Bouterse has become steadily more politically toxic in the years since his dictatorship: he was convicted in the Netherlands for drug trafficking in 1999, a charge that was corroborated by US cables leaked by Wikileaks… his son Dino served three years for drug trafficking in Suriname from 2005-8… as sitting president he is on trial in Suriname for murders committed during his earlier dictatorship… and he recently pushed a law through the Suriname National Assembly granting amnesty for him and the other murder defendants – what on earth is the UN doing giving him a formal reception and then displaying his livre d’or entry? Bizarre.

Behind the Salle des Pas Perdus sits the main Assembly Hall, the Palais’s largest meeting room, holding up to 2,000 people. On the UNOG website, the UN speculates that the Assembly Hall may be the first room ever outfitted for simultaneous interpretation.

As the Palais’s flagship meeting room, the Assembly Hall’s evolution reflects that of the UN. When it was built in the 1930s, the Assembly Hall hosted but a small group of privileged (mostly male) international diplomats  – the League of Nations had a maximum membership of only 58 member countries in 1935 and no one would have thought to invite the outside public to their sessions. It was consistent with the times for these diplomats to surround themselves in the relatively luxurious, isolated situation of the Palais, with its vast marble halls and numerous pieces of art. Even the doors to the Assembly Hall were extravagant: two giant bronze doors decorated with a representation of War and Peace.

With the transition from the League to the UN, the number of member countries eventually tripled to the current total of 193, and the total number of delegates grew by an even greater factor. Women played a growing role in the international diplomacy conducted in the Palais, and members of the public were also included. The number and size of the meetings hosted in the Assembly Hall, and in the Palais in general, grew to the point that the pomp and luxury had to give way to functionality. The Assembly Hall’s beautiful bronze doors were removed and fixed to the wall as a symbol of the bygone, ivory-tower era of international diplomacy.

Unfortunately, I have so far been able to see three of the Palais’s more exclusive rooms. The first is Room XX in the E building, the ceiling of which is the tableau of a modern art installation by Spanish artist Miquel Barceló. I pinched the following photo, taken by the artist, from a Designboom magazine article about the piece. See also this video showing Barceló creating the work.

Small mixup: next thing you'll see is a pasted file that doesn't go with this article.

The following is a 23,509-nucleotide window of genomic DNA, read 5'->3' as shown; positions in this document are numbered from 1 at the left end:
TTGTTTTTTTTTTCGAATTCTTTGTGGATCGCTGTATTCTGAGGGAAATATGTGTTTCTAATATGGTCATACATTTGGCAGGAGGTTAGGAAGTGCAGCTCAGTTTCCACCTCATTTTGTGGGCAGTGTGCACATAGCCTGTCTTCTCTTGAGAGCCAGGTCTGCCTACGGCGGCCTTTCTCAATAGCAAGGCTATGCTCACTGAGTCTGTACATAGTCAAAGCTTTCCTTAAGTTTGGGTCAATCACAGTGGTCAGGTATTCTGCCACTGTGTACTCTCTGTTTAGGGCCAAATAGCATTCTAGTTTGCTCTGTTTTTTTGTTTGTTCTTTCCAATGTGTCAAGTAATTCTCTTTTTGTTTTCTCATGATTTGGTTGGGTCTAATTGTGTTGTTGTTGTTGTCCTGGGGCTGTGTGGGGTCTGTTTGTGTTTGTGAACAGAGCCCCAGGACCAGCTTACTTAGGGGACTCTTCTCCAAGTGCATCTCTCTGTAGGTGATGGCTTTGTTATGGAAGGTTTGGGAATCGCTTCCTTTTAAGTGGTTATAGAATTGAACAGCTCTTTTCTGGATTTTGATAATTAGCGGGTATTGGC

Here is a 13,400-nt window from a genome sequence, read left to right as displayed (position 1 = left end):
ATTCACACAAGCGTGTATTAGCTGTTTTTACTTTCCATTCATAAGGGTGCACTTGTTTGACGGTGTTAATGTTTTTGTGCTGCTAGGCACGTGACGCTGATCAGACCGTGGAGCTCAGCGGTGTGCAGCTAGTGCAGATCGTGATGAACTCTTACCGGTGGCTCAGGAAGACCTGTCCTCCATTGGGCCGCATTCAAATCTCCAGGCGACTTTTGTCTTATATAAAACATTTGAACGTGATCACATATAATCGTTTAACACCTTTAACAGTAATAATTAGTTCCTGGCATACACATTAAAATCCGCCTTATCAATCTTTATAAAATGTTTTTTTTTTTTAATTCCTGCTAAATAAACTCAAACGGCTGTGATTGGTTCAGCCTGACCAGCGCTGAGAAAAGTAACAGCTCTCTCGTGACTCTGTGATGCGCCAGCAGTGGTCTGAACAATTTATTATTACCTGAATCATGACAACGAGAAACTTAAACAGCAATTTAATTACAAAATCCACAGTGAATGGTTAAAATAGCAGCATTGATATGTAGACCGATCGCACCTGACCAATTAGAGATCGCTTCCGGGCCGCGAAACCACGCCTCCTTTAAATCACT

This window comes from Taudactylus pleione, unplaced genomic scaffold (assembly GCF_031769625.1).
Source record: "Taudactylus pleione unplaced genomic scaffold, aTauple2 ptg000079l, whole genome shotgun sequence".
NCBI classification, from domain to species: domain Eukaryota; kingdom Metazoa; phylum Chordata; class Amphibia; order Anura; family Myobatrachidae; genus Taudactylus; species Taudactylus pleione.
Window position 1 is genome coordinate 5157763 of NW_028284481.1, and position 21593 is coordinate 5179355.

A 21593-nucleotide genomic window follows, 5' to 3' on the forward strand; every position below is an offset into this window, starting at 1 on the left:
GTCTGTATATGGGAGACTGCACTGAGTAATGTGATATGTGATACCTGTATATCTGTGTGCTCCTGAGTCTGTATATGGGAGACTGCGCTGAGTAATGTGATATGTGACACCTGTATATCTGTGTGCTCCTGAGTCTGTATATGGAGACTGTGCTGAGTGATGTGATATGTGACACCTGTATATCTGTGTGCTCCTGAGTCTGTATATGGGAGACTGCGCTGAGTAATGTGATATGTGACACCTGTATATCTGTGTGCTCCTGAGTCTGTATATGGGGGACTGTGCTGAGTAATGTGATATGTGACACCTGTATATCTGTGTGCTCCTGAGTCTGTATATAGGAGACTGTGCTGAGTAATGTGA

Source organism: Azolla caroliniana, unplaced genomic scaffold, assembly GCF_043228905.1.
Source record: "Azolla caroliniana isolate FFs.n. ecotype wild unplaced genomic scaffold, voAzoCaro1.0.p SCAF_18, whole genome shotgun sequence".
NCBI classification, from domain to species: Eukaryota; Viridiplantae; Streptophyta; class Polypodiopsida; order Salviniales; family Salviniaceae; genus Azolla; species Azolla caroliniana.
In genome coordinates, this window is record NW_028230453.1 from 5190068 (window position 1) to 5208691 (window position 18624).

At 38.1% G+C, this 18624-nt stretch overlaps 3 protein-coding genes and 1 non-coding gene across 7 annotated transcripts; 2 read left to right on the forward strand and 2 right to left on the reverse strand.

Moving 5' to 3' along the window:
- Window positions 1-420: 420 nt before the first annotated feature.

Photo source: Designboom. 2008. room XX by miquel barceló. 18 November. Available at: http://www.designboom.com/contemporary/miquel_barcelo.html [Accessed 19 June 2012]

The Spanish government paid for the installation and for the refurbishment of the hall, which was completed in 2008. In recognition of the Spanish donation, the UN inaugurated the refurbished room as the Human Rights and Alliance of Civilizations Room. The Human Rights Council has used the room fairly steadily in recent months, what with its annual meeting and the ongoing civil war in Syria, all of which means “no entry” for plebs like me.

Nor have I seen the Salle du Conseil, the original smaller chamber in which the League of Nations Council met. It is currently used by the Conference on Disarmament, a meeting perpetually troubled by lack of progress and, most recently, by its rotating chairmanship falling to the North Koreans. I pinched the following photo of the room from the Flickr page of the US mission in Geneva.

Photo source: US Mission in Geneva’s Flickr photostream

The third set of rooms I would still like to see are the delegates’ lounges. These are the small, comfortably appointed rooms in which high-ranking officials are received or cool their heels between sessions in the assembly halls. The rooms are often named after the countries that paid to decorate them: the Salon Français / French Lounge, the Czech and Slovak Lounge, etc.

These lounges are likely also where small groups of states strike the sensitive deals in secret during the larger public conferences. Indeed, in the 2003 lead-up to the war in Iraq, the press reported many stories of spying in the Palais. The USA, the UK and even Australia were keen to know how other countries would vote on the escalating resolutions against Iraq. At one point a British minister publicly admitted that her government had spied on Kofi Annan. In 2004 technicians found a bugging device in the Salon Français and Palais officials admitted that the complex was likely “full of bugs.” Analysis suggested the discovered bug was of either Russian or Eastern European origin. There were reports of two other bugs found in 2004, and another one in 2006.